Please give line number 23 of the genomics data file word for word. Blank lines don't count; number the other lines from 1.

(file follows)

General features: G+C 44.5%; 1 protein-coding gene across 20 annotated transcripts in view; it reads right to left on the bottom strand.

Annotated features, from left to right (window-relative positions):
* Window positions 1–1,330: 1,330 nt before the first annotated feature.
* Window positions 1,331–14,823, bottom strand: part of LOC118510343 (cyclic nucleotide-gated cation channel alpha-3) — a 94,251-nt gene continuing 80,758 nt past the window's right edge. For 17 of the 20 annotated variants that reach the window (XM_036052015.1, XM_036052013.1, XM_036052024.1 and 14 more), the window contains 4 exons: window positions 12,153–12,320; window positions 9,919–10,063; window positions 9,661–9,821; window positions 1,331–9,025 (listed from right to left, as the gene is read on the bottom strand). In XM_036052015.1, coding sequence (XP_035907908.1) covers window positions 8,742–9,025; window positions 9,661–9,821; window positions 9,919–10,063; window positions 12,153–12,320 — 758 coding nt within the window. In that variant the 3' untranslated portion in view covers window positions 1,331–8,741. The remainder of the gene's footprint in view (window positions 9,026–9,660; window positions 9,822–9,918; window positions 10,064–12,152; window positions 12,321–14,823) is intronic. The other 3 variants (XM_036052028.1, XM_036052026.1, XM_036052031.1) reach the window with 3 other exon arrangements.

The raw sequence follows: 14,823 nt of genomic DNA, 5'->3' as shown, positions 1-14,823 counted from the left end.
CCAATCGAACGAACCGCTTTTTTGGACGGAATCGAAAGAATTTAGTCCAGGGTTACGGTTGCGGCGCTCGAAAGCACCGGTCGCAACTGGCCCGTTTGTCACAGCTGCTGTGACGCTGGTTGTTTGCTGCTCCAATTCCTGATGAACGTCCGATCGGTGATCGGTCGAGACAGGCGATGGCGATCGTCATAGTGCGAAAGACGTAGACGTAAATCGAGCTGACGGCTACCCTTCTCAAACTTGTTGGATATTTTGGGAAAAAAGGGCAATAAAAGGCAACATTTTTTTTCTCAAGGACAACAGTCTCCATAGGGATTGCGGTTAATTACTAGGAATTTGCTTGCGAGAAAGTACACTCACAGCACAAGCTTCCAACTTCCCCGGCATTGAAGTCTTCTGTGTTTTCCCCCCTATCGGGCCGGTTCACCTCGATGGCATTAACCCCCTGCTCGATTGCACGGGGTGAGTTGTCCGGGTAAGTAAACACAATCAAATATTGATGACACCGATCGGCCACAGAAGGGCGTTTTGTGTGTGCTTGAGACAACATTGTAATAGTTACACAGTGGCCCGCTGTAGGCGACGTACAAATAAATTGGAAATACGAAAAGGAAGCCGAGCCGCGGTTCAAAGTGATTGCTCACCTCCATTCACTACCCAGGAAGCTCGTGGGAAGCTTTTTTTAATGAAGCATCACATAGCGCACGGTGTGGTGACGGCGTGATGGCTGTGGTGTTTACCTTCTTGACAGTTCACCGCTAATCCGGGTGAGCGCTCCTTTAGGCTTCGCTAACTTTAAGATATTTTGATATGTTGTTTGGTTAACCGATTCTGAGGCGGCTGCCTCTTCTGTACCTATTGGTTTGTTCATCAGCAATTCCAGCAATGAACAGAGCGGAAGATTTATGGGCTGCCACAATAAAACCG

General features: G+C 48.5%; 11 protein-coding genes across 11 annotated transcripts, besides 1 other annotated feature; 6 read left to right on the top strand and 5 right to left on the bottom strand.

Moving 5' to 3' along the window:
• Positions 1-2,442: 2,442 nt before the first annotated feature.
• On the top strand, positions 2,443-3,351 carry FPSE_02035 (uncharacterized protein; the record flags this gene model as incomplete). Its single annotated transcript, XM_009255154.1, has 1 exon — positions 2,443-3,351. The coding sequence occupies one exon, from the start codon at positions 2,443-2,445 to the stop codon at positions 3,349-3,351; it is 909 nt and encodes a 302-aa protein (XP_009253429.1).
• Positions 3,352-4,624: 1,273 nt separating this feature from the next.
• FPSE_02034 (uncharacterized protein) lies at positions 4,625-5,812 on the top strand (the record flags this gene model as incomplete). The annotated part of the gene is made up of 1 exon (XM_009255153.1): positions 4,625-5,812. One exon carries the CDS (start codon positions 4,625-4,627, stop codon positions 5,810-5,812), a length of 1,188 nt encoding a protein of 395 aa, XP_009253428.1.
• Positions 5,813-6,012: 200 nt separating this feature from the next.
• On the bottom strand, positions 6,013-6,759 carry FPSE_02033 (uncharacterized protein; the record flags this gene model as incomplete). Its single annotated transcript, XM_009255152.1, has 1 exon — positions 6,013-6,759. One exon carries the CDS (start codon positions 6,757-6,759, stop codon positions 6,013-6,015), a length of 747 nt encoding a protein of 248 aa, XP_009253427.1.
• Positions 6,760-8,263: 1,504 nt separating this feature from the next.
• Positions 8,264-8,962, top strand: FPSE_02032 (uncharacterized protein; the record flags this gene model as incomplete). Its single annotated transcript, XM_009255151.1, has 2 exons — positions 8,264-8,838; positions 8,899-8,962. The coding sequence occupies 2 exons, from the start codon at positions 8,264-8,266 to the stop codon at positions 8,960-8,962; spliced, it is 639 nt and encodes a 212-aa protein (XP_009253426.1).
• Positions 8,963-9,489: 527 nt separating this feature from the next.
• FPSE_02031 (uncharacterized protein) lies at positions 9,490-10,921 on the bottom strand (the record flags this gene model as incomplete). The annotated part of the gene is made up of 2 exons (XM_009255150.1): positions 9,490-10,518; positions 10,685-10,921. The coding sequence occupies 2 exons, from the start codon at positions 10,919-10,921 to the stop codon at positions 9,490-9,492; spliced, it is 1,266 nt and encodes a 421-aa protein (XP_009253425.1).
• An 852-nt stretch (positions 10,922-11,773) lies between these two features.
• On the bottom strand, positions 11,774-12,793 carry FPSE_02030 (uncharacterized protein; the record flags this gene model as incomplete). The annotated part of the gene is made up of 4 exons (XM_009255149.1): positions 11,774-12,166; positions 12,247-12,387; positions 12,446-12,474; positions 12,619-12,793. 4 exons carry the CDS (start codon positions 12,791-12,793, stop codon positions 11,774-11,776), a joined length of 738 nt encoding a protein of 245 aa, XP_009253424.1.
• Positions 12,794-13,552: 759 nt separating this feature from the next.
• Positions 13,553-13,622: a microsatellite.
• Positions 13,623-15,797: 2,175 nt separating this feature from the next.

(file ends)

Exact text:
• Positions 13,623-15,797: 2,175 nt separating this feature from the next.